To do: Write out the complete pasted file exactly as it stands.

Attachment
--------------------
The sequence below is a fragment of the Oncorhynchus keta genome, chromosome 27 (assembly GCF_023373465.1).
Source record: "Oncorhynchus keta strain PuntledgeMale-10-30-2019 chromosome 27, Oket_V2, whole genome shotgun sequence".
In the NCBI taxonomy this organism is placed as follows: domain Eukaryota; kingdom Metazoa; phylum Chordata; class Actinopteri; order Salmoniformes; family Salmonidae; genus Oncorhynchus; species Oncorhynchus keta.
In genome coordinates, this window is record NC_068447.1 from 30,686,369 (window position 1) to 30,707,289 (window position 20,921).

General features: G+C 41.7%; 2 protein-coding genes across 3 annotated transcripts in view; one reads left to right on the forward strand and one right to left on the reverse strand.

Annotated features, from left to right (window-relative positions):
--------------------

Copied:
The sequence below is a fragment of the Oncorhynchus keta genome, chromosome 27 (assembly GCF_023373465.1).
Source record: "Oncorhynchus keta strain PuntledgeMale-10-30-2019 chromosome 27, Oket_V2, whole genome shotgun sequence".
In the NCBI taxonomy this organism is placed as follows: domain Eukaryota; kingdom Metazoa; phylum Chordata; class Actinopteri; order Salmoniformes; family Salmonidae; genus Oncorhynchus; species Oncorhynchus keta.
In genome coordinates, this window is record NC_068447.1 from 30,686,369 (window position 1) to 30,707,289 (window position 20,921).

General features: G+C 41.7%; 2 protein-coding genes across 3 annotated transcripts in view; one reads left to right on the forward strand and one right to left on the reverse strand.

Annotated features, from left to right (window-relative positions):